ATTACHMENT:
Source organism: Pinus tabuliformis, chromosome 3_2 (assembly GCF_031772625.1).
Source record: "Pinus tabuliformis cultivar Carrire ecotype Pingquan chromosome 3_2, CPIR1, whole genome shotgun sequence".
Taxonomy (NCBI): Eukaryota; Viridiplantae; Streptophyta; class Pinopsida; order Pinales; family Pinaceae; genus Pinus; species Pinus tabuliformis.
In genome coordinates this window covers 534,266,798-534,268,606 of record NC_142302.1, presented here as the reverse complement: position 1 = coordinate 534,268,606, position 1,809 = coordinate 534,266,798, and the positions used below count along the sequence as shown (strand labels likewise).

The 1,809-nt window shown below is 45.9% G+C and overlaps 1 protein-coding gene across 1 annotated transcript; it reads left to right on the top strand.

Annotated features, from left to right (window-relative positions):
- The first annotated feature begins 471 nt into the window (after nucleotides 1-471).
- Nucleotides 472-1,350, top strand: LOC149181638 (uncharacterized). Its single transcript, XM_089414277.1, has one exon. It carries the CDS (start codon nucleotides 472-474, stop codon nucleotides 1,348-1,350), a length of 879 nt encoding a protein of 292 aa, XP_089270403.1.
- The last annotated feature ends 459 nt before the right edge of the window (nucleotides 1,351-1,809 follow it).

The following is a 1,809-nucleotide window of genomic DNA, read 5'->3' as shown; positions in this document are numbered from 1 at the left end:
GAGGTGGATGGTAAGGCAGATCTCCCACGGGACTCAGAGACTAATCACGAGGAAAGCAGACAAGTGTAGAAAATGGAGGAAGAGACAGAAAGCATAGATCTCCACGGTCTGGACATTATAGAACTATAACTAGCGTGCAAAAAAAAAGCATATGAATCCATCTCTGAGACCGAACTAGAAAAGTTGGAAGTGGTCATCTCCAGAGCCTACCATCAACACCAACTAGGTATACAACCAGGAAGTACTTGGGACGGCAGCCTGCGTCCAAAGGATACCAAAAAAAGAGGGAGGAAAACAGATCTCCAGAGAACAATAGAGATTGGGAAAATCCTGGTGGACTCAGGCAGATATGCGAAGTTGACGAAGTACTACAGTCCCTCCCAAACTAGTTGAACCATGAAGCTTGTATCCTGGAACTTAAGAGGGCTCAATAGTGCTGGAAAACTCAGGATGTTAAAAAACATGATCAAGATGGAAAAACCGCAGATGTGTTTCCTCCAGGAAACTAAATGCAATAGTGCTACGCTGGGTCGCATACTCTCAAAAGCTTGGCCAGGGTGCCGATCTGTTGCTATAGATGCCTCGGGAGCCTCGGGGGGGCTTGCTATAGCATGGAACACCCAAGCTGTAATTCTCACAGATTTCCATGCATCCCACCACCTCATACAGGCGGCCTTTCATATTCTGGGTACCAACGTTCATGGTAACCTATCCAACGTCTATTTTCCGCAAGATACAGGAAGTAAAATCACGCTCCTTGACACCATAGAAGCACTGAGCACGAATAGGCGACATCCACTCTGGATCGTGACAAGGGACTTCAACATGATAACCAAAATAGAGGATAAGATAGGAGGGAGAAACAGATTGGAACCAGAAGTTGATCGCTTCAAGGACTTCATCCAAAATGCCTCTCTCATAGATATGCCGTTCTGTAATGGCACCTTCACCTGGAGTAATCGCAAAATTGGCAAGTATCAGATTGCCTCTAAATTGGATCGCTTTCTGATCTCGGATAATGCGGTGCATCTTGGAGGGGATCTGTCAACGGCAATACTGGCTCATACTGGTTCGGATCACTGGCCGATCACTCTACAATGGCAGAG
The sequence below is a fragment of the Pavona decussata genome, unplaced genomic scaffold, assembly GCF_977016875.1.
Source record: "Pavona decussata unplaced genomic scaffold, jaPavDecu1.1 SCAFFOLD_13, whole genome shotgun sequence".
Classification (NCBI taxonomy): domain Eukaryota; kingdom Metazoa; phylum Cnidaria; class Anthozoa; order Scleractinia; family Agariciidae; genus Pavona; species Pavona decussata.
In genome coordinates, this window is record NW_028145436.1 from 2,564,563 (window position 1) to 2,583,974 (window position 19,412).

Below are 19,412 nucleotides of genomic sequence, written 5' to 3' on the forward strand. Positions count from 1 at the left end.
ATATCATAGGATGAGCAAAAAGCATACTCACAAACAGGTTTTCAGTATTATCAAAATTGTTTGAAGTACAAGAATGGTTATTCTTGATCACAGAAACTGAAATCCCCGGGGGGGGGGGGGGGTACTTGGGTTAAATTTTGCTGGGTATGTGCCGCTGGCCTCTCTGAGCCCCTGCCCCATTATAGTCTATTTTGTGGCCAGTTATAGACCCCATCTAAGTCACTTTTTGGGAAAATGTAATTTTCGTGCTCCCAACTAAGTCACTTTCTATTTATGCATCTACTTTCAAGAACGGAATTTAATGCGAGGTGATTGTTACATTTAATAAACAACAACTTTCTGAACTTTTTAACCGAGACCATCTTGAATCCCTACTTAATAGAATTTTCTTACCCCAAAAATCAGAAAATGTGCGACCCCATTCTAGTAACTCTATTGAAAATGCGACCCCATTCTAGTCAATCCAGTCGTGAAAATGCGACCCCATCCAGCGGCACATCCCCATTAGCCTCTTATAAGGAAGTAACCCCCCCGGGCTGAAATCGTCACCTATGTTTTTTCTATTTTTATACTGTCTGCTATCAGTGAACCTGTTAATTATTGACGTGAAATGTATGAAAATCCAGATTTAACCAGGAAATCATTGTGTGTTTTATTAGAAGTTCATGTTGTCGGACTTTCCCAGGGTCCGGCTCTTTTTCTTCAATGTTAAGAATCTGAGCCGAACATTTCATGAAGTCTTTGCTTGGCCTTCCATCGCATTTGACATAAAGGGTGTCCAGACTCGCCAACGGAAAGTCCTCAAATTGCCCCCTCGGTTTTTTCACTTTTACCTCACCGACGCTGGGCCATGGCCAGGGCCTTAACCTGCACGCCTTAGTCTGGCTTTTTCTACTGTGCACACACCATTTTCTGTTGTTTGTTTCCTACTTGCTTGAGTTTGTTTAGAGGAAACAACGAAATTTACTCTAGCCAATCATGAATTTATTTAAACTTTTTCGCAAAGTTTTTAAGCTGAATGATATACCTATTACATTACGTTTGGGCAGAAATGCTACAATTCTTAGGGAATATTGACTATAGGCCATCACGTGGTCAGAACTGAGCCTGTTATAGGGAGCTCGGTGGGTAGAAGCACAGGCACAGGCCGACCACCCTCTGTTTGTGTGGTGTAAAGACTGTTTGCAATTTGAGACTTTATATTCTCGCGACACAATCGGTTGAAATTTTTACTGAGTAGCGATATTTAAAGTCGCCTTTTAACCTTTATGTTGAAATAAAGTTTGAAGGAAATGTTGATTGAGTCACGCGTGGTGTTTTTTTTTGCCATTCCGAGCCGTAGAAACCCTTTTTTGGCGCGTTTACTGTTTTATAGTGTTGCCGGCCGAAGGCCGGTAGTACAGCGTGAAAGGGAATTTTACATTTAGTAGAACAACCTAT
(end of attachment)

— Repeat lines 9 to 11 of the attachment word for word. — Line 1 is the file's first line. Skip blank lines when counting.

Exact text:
- The last annotated feature ends 459 nt before the right edge of the window (nucleotides 1,351-1,809 follow it).

The following is a 1,809-nucleotide window of genomic DNA, read 5'->3' as shown; positions in this document are numbered from 1 at the left end:
GAGGTGGATGGTAAGGCAGATCTCCCACGGGACTCAGAGACTAATCACGAGGAAAGCAGACAAGTGTAGAAAATGGAGGAAGAGACAGAAAGCATAGATCTCCACGGTCTGGACATTATAGAACTATAACTAGCGTGCAAAAAAAAAGCATATGAATCCATCTCTGAGACCGAACTAGAAAAGTTGGAAGTGGTCATCTCCAGAGCCTACCATCAACACCAACTAGGTATACAACCAGGAAGTACTTGGGACGGCAGCCTGCGTCCAAAGGATACCAAAAAAAGAGGGAGGAAAACAGATCTCCAGAGAACAATAGAGATTGGGAAAATCCTGGTGGACTCAGGCAGATATGCGAAGTTGACGAAGTACTACAGTCCCTCCCAAACTAGTTGAACCATGAAGCTTGTATCCTGGAACTTAAGAGGGCTCAATAGTGCTGGAAAACTCAGGATGTTAAAAAACATGATCAAGATGGAAAAACCGCAGATGTGTTTCCTCCAGGAAACTAAATGCAATAGTGCTACGCTGGGTCGCATACTCTCAAAAGCTTGGCCAGGGTGCCGATCTGTTGCTATAGATGCCTCGGGAGCCTCGGGGGGGCTTGCTATAGCATGGAACACCCAAGCTGTAATTCTCACAGATTTCCATGCATCCCACCACCTCATACAGGCGGCCTTTCATATTCTGGGTACCAACGTTCATGGTAACCTATCCAACGTCTATTTTCCGCAAGATACAGGAAGTAAAATCACGCTCCTTGACACCATAGAAGCACTGAGCACGAATAGGCGACATCCACTCTGGATCGTGACAAGGGACTTCAACATGATAACCAAAATAGAGGATAAGATAGGAGGGAGAAACAGATTGGAACCAGAAGTTGATCGCTTCAAGGACTTCATCCAAAATGCCTCTCTCATAGATATGCCGTTCTGTAATGGCACCTTCACCTGGAGTAATCGCAAAATTGGCAAGTATCAGATTGCCTCTAAATTGGATCGCTTTCTGATCTCGGATAATGCGGTGCATCTTGGAGGGGATCTGTCAACGGCAATACTGGCTCATACTGGTTCGGATCACTGGCCGATCACTCTACAATGGCAGAG